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Fetuses who receive prenatal surgical repair of myelomeningocele (MMC) have improved neurological outcomes and a 50 percent reduction in ventriculoperitoneal shunting compared to those repaired after birth.
One of the risks after any fetal surgery is premature labor. Because of this risk, potent tocolytic agents (indomethacin, magnesium and nifedipine) are widely used before and after myelomeningocele (MMC) repair to prevent premature labor. Indomethacin can cause constriction of the fetal ductus arteriosus (DA), resulting in severe cardiac dysfunction.
While fetuses undergoing MMC repair are routinely exposed to indomethacin, a study of blood flow patterns in the fetal DA during the perioperative period hasn’t been performed. This preliminary study aimed to look at presence, timing and frequency of DA constriction before, during and after the repair.
Pregnancies diagnosed with fetal MMC between January 2012 and July 2014 were reviewed from databases at the Colorado Institute for Maternal and Fetal Health. Fetal cardiologists Lisa Howley, MD, and Bettina Cuneo, MD, along with anesthesiologist Cristina Wood, MD, from the Colorado Fetal Care Center reviewed fetal echocardiograms and anesthesia records before, during and after MMC repair.
Fetal myelomeningocele repair evaluation timing and examination components
Prior to surgery, a dose of indomethacin (50mg orally) was given to the expectant mother at bedtime the evening prior to surgery and was followed at approximately 6 a.m. by a second dose (25mg).
In the OR, the expectant mother was monitored according to American Society of Anesthesia guidelines. The fetus was continually monitored in the operating room using echocardiography before, during and after the open MMC repair.
During the procedure, researchers sampled the DA using pulsed Doppler to obtain the peak, mean and end-diastolic velocities and calculated the DA Pulsatility Index (PI) as: (peak systolic velocity (PSV) – end-diastolic velocity (EDV)) / (time-averaged mean velocity (TAMV)).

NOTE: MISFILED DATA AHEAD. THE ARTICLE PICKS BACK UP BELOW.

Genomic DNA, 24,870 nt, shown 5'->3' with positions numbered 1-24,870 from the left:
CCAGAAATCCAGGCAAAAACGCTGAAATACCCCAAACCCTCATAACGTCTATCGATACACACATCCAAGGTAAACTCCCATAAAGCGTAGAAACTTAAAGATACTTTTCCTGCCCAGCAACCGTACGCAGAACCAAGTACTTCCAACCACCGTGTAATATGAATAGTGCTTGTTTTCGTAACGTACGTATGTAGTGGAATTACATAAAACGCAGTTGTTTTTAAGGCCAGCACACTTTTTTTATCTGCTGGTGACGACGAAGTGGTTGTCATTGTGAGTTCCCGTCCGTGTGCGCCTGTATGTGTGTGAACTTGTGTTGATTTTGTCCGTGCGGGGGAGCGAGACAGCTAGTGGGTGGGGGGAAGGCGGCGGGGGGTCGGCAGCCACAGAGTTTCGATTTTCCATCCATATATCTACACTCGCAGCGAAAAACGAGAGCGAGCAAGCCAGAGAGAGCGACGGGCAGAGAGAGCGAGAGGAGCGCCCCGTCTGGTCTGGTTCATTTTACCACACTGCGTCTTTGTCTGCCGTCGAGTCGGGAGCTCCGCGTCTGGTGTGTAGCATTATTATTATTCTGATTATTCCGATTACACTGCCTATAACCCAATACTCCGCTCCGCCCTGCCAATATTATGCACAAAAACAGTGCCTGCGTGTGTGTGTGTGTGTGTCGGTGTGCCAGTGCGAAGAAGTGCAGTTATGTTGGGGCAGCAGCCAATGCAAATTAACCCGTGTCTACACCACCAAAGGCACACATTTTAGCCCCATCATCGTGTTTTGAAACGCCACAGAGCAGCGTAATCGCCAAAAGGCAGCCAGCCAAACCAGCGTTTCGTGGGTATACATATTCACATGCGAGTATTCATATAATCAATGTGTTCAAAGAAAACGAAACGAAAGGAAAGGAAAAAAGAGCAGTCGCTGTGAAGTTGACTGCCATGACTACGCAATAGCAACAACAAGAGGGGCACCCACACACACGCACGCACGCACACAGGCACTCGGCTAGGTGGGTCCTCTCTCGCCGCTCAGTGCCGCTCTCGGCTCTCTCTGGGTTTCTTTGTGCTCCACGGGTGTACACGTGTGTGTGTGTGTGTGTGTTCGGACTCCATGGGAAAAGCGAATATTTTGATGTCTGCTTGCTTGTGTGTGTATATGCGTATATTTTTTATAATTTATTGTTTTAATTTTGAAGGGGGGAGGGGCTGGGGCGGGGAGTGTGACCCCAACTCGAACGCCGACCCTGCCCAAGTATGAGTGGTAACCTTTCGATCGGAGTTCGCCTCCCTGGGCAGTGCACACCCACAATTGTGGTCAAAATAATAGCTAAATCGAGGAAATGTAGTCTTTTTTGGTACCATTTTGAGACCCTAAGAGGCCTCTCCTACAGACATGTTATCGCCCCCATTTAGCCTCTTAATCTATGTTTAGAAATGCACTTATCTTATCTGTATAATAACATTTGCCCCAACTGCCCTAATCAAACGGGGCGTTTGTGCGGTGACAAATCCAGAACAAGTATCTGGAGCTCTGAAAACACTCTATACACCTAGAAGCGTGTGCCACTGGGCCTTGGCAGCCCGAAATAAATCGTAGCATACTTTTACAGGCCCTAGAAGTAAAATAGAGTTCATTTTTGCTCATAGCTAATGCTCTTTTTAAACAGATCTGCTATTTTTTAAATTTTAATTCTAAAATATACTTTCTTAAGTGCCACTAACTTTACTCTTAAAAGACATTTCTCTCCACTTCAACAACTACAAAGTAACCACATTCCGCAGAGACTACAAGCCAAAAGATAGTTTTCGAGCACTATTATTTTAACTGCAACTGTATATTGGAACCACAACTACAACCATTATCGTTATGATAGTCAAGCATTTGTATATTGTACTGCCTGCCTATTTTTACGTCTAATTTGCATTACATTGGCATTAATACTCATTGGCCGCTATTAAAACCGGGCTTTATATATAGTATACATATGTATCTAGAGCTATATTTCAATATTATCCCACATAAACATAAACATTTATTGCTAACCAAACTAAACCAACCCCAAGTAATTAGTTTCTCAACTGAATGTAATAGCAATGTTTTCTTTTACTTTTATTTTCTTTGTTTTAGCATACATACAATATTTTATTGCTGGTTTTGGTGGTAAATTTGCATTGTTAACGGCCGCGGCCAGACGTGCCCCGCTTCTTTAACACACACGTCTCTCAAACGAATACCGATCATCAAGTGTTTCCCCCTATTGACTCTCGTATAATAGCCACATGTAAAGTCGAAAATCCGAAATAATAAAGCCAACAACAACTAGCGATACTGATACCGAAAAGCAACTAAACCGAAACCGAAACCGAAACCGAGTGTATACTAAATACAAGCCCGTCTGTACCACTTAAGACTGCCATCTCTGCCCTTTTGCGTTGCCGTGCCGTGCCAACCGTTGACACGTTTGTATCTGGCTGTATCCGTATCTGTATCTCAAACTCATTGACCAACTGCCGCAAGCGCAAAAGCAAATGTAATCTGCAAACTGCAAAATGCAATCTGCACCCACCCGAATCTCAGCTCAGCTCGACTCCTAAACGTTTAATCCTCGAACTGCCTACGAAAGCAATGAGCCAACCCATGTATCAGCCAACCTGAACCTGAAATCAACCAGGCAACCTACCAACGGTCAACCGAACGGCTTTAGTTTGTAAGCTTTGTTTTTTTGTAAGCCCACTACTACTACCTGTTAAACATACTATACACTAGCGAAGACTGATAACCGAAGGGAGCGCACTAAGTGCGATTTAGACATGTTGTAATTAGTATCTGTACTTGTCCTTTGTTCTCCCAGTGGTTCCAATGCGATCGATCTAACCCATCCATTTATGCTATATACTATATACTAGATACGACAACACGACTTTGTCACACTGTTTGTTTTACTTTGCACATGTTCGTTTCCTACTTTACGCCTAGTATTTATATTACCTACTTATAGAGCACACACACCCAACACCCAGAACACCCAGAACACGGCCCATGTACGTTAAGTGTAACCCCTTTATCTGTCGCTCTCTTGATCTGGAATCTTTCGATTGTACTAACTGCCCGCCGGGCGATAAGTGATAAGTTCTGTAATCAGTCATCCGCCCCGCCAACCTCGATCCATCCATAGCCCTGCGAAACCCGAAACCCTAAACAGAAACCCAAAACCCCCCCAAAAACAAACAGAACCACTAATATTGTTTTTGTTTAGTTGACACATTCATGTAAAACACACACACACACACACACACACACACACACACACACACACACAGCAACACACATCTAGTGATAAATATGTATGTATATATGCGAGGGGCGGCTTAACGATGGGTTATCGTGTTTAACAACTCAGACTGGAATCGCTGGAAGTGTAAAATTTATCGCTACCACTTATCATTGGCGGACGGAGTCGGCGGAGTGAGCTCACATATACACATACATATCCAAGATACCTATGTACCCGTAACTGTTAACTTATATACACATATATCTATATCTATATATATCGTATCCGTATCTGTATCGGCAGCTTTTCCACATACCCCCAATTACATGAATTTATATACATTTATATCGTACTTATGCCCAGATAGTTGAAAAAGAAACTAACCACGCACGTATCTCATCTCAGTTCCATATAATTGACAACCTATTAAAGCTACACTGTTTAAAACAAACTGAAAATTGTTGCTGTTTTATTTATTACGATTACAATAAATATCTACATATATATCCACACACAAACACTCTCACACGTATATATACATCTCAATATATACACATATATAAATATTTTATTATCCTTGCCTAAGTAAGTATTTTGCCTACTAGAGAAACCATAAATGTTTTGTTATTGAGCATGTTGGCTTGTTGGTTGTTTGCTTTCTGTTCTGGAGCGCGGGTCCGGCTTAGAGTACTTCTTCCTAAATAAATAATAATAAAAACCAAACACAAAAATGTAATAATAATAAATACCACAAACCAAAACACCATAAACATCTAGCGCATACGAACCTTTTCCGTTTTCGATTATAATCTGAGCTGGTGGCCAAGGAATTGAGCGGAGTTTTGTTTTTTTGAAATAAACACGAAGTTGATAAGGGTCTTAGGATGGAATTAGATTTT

For the first 48 hours after surgery, the magnesium infusion was continued and oral indomethacin (25 mg) was given every six hours, unless evidence of ductal constriction presented during surgery. In those cases, indomethacin was restarted only if uterine contractions occurred despite tocolysis with magnesium. Magnesium infusion was discontinued 48 hours after the repair and the expectant mother received nifedipine (20 mg) every six hours until delivery.
Of the 23 pregnancies referred to the Colorado Fetal Care Center for evaluation during the study period, 14 underwent open fetal MMC repair. Complete echocardiographic data were available in 10 pregnancies and these 10 comprise the study cohort.
Median gestational age of the cohort was 25 0/7 (23 3/7–25 5/7) weeks' gestation. At baseline, all fetuses had structurally normal hearts with normal biventricular and valve function and normal heart rates/rhythm. All fetuses survived the procedure and mothers were discharged on postoperative day four or five.
Researchers observed three distinct ductal flow patterns, characterizing the degree of ductal constriction. Two fetuses exhibited a severely constricted ductal flow pattern with concurrent moderate tricuspid insufficiency and right ventricular dysfunction during inhaled anesthesia.
In all fetuses, both the DA TAMV and EDV increased significantly between baseline and the time of inhaled anesthesia, consistent with DA constriction and this finding resolved by postoperative day two.
The Colorado Fetal Care Center researchers observed abnormal DA flow patterns and DA constriction during inhaled anesthesia during open fetal MMC repair. Limiting maternal exposure to indomethacin, high levels of supplemental oxygen and decreasing the duration and concentration of inhaled anesthetic agents may reduce the incidence and/or severity of DA constriction and fetal cardiac dysfunction during open fetal surgery.
View the entire study, which was published in the March 2015 issue of the journal Prenatal Diagnosis (.pdf).